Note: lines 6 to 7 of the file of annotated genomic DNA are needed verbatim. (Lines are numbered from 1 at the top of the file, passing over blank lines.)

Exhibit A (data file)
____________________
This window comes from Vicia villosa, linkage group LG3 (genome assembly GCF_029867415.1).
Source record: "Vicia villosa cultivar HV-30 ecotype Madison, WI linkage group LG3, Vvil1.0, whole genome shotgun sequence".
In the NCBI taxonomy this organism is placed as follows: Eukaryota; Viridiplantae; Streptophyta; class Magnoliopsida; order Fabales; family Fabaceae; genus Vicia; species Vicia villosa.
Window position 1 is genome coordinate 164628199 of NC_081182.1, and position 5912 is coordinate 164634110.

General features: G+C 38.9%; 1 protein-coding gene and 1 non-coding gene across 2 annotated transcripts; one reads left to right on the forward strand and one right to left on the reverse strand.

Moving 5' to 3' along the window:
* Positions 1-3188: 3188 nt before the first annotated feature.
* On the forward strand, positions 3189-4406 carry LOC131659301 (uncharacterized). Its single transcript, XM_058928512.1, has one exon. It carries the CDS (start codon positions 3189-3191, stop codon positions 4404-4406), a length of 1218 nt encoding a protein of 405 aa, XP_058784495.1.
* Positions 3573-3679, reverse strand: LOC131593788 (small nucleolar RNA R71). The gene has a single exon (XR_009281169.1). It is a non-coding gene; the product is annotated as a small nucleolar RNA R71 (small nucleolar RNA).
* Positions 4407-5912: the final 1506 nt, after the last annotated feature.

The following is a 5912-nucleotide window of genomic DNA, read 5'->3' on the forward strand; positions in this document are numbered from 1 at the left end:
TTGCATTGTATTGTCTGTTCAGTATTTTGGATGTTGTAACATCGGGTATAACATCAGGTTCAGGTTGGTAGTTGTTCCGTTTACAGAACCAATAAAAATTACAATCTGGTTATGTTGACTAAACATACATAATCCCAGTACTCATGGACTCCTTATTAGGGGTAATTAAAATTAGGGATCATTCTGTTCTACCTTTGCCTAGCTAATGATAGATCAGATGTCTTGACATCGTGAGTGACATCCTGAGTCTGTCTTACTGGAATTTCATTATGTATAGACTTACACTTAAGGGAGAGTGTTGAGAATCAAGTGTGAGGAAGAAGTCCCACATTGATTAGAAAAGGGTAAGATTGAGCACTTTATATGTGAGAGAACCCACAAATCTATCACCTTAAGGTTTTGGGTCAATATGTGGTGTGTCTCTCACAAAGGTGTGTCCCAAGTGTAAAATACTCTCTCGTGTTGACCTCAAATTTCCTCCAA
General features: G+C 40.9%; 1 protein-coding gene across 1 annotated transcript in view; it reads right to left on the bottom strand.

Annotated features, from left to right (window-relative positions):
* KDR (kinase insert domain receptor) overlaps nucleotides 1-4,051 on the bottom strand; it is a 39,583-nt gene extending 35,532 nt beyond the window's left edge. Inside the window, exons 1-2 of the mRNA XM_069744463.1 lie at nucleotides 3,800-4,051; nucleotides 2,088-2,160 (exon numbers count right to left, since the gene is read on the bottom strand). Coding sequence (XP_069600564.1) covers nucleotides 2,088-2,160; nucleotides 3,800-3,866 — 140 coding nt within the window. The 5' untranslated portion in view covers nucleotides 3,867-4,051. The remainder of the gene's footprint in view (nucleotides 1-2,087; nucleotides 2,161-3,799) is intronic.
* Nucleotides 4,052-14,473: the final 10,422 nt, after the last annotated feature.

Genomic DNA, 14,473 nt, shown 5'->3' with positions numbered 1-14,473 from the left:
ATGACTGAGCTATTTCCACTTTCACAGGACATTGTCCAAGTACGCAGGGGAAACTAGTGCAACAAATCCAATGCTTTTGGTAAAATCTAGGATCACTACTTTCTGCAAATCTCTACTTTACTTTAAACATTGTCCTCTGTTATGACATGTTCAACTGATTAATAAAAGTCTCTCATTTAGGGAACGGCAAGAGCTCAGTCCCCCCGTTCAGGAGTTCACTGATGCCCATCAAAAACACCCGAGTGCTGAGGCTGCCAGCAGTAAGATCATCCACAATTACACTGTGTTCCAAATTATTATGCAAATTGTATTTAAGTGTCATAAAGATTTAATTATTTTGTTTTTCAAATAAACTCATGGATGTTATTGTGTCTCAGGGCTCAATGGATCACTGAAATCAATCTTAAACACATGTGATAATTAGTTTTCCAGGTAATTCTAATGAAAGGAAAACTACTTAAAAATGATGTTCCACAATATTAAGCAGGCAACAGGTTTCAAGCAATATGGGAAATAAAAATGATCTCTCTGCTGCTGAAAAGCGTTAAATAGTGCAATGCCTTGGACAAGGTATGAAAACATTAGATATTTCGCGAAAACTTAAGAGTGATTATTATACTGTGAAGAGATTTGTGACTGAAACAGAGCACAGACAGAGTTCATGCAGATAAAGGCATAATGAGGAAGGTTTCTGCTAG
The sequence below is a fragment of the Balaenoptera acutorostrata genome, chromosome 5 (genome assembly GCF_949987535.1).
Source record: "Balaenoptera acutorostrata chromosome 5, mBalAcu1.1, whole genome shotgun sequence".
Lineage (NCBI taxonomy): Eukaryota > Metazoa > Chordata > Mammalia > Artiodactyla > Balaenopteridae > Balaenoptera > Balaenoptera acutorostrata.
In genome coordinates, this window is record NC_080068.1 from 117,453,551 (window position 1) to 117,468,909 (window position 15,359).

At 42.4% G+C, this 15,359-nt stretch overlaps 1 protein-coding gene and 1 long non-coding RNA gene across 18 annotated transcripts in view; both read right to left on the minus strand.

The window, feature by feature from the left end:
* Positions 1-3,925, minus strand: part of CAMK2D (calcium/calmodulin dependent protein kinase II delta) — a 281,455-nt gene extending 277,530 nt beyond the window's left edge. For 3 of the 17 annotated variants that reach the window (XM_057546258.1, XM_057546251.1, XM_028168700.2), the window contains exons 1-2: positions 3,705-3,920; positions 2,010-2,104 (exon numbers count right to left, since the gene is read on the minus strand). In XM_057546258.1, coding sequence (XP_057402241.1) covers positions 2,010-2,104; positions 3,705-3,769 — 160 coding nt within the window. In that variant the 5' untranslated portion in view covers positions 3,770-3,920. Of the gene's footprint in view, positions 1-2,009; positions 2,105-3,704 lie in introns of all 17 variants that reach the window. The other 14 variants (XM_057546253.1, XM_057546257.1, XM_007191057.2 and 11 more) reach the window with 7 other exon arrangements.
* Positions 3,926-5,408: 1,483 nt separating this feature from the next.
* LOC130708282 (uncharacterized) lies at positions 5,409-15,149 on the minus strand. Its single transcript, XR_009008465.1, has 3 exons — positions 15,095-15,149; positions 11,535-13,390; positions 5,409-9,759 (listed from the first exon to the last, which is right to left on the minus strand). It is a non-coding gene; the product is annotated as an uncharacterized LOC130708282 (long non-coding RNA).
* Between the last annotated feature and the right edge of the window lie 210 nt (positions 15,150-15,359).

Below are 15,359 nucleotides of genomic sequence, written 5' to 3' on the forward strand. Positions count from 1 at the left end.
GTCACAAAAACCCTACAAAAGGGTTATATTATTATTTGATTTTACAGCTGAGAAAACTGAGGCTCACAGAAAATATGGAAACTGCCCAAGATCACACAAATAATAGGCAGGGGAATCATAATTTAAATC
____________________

Moving 5' to 3' along the window:
* Positions 1-3188: 3188 nt before the first annotated feature.